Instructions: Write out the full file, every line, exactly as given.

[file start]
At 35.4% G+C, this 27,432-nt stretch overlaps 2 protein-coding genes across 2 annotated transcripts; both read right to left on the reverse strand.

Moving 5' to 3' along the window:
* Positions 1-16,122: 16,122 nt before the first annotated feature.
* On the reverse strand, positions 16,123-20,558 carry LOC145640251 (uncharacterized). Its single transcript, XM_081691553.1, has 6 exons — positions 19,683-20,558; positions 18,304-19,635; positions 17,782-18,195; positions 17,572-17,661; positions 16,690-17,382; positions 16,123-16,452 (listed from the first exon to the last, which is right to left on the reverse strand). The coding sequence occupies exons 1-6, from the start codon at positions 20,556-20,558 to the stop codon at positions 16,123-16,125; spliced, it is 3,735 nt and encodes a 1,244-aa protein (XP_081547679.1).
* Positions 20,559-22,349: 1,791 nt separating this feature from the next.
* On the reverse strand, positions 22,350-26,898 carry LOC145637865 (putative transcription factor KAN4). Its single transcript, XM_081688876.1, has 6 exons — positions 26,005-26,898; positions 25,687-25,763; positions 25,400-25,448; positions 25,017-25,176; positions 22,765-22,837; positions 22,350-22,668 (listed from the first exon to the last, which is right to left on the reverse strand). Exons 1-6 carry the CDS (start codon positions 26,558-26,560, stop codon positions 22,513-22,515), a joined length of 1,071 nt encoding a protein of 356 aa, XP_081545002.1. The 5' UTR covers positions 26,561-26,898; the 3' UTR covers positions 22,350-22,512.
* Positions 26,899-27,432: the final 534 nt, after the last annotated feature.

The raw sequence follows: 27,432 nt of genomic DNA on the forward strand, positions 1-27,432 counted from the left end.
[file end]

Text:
At 35.4% G+C, this 27,432-nt stretch overlaps 2 protein-coding genes across 2 annotated transcripts; both read right to left on the reverse strand.

Moving 5' to 3' along the window:
* Positions 1-16,122: 16,122 nt before the first annotated feature.
* On the reverse strand, positions 16,123-20,558 carry LOC145640251 (uncharacterized). Its single transcript, XM_081691553.1, has 6 exons — positions 19,683-20,558; positions 18,304-19,635; positions 17,782-18,195; positions 17,572-17,661; positions 16,690-17,382; positions 16,123-16,452 (listed from the first exon to the last, which is right to left on the reverse strand). The coding sequence occupies exons 1-6, from the start codon at positions 20,556-20,558 to the stop codon at positions 16,123-16,125; spliced, it is 3,735 nt and encodes a 1,244-aa protein (XP_081547679.1).
* Positions 20,559-22,349: 1,791 nt separating this feature from the next.
* On the reverse strand, positions 22,350-26,898 carry LOC145637865 (putative transcription factor KAN4). Its single transcript, XM_081688876.1, has 6 exons — positions 26,005-26,898; positions 25,687-25,763; positions 25,400-25,448; positions 25,017-25,176; positions 22,765-22,837; positions 22,350-22,668 (listed from the first exon to the last, which is right to left on the reverse strand). Exons 1-6 carry the CDS (start codon positions 26,558-26,560, stop codon positions 22,513-22,515), a joined length of 1,071 nt encoding a protein of 356 aa, XP_081545002.1. The 5' UTR covers positions 26,561-26,898; the 3' UTR covers positions 22,350-22,512.
* Positions 26,899-27,432: the final 534 nt, after the last annotated feature.

The raw sequence follows: 27,432 nt of genomic DNA on the forward strand, positions 1-27,432 counted from the left end.